The Content Machine: Towards a Theory of Publishing from the Printing Press to the Digital Network
M Bashkar, Anthem Press, 226pp, 2013, £13.99 (pbk), ISBN 978 0 85728 111 1
Reviewed by Alison Shakspeare
The Content Machine is a meaty read for anyone interested in an overview of the publishing world. We are presented with a fascinating history of publishing in its widest sense, with examples from China to the Netherlands, from d'Alembert's Encylopédie to the world's Wikipedia; covering 'publications' from clay tablets to digital blogs. So wide-ranging are the examples Michael Bashkar presents us with that, should a reader want to develop any particular thread, the 15-page bibliography is bound to point the way.
This tome is one chapter in Bashkar's stated aim of developing a theory of publishing for the digital age based around a 'modelling–filtering–framing–amplifying view of publishing'. It can sometimes feel as though we are watching a giant octopus being pushed into a box, but it is a treat to be presented with a coherent picture of the recurring threads that underlie each new development in publishing. He asks us to adapt our vocabulary in order to use past experience for future adaptation: for instance, say 'content' so you can think beyond words or books; say 'framing' so you describe in the widest possible terms ways of packaging your content; use 'amplifying' to add the notion of harnessing attention to the solid action of distribution in a world that deals in both profit and not-for-profit information.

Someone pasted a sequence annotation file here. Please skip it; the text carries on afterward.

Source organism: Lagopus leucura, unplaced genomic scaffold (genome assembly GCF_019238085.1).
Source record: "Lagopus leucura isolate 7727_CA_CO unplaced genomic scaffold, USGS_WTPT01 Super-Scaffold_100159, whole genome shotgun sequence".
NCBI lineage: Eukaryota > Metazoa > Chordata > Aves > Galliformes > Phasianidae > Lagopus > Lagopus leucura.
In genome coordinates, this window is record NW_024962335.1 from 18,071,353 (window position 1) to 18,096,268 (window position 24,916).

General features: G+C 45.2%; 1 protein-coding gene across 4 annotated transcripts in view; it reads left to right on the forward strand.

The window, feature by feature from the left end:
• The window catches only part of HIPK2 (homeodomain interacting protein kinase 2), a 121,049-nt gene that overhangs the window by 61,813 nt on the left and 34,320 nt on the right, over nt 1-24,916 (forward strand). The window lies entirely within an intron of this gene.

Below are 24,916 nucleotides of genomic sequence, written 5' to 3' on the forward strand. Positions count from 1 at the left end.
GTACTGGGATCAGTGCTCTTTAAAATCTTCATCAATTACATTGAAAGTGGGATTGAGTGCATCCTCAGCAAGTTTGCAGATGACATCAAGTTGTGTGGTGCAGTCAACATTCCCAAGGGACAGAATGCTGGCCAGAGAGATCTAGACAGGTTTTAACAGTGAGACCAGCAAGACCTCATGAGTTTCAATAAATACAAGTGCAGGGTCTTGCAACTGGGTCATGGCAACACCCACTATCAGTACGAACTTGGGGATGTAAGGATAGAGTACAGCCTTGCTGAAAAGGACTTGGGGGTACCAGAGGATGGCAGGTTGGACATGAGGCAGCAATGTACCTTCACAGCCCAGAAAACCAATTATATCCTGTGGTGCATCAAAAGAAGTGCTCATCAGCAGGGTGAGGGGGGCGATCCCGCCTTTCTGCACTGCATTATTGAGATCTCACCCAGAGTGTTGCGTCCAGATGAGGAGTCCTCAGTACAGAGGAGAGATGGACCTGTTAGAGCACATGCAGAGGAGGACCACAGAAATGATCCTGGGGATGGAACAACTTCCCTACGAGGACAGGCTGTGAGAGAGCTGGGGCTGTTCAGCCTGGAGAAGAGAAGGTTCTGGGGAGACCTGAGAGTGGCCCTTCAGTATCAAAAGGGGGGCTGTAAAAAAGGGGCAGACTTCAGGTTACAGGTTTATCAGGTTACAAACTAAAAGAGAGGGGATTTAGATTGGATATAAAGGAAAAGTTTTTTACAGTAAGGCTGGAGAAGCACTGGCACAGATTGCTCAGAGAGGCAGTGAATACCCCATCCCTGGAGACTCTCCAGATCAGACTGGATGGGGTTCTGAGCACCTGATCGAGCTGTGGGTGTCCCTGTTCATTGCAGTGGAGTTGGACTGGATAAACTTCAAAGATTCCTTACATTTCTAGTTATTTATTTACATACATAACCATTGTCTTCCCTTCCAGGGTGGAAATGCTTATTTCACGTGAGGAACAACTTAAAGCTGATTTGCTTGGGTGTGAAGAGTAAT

In preparing for this review I found myself highlighting quote after quotable quote illustrating preconceptions and how Bashkar addresses them, descriptions of how publishers have and should view their role and future, about business and copyright, creativity and religion, theory and practicality, people and systems. Now and again there was an itch to get the marker out for the occasional typo and neglected footnote – inevitably.
This is a read-right-through not a dip-in-and-out book, and you might occasionally need a dictionary. The Content Machine doesn't lay out one way forward but it certainly offers plenty of grounds for optimism in the future of publishers and publishing – sorry, content and reimagining.